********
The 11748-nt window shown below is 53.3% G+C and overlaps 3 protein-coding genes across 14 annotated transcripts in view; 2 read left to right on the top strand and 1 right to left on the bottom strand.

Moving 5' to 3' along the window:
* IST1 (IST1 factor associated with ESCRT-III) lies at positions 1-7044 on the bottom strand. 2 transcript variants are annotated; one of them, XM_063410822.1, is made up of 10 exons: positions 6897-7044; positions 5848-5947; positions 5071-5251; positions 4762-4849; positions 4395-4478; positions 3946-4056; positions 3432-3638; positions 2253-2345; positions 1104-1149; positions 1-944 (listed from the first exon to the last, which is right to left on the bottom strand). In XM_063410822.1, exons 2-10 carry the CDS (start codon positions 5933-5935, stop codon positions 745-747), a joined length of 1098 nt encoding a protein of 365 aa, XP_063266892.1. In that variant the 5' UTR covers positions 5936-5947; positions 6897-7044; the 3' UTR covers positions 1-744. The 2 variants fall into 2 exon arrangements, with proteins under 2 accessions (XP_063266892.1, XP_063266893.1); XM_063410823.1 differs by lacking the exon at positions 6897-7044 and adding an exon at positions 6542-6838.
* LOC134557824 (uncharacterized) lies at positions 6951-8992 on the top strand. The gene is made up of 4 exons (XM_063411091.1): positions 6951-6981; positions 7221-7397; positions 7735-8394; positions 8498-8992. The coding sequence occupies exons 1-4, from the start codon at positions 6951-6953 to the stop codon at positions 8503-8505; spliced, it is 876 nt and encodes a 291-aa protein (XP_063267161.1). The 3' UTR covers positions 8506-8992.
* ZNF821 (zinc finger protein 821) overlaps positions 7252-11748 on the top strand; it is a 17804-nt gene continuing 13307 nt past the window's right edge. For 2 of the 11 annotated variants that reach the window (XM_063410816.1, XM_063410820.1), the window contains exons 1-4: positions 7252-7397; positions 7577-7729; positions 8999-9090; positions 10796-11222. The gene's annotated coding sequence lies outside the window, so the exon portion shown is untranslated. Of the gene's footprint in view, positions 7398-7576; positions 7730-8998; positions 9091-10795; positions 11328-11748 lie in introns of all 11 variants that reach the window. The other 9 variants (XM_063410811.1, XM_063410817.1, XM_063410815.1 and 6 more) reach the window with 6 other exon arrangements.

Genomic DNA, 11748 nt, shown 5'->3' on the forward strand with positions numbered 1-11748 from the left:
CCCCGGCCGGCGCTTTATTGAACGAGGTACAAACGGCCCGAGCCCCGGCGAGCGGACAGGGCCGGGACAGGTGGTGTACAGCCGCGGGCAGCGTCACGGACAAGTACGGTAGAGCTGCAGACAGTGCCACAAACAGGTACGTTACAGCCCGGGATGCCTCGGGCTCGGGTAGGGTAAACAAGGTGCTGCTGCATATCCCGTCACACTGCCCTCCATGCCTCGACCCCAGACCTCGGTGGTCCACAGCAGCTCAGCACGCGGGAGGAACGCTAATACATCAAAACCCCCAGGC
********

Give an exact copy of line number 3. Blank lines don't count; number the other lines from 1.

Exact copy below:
* IST1 (IST1 factor associated with ESCRT-III) lies at positions 1-7044 on the bottom strand. 2 transcript variants are annotated; one of them, XM_063410822.1, is made up of 10 exons: positions 6897-7044; positions 5848-5947; positions 5071-5251; positions 4762-4849; positions 4395-4478; positions 3946-4056; positions 3432-3638; positions 2253-2345; positions 1104-1149; positions 1-944 (listed from the first exon to the last, which is right to left on the bottom strand). In XM_063410822.1, exons 2-10 carry the CDS (start codon positions 5933-5935, stop codon positions 745-747), a joined length of 1098 nt encoding a protein of 365 aa, XP_063266892.1. In that variant the 5' UTR covers positions 5936-5947; positions 6897-7044; the 3' UTR covers positions 1-744. The 2 variants fall into 2 exon arrangements, with proteins under 2 accessions (XP_063266892.1, XP_063266893.1); XM_063410823.1 differs by lacking the exon at positions 6897-7044 and adding an exon at positions 6542-6838.